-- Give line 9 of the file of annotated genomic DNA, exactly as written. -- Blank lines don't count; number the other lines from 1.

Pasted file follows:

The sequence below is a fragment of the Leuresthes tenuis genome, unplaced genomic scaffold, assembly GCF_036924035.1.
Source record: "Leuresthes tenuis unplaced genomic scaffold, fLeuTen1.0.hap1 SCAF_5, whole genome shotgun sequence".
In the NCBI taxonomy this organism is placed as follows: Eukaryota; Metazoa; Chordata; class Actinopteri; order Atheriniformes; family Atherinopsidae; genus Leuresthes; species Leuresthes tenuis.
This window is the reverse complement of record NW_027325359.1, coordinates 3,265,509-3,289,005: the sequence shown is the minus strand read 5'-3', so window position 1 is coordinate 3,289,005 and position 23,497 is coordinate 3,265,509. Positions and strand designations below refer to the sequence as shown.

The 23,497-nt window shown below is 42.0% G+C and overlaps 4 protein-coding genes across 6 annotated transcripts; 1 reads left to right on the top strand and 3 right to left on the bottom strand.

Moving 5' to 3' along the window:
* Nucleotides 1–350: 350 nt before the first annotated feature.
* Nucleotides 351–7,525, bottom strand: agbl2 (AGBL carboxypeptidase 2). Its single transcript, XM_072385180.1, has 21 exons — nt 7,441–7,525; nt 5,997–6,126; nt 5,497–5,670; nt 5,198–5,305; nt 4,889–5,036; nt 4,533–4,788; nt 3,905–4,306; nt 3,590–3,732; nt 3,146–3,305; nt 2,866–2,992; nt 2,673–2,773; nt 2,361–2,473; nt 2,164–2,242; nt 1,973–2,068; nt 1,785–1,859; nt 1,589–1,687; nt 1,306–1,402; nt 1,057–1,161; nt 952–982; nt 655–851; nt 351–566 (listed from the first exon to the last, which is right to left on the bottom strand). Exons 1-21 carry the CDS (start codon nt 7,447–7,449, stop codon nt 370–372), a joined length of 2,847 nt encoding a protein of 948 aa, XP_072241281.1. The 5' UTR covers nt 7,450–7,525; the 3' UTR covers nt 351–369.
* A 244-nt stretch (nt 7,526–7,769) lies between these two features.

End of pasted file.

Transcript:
* A 244-nt stretch (nt 7,526–7,769) lies between these two features.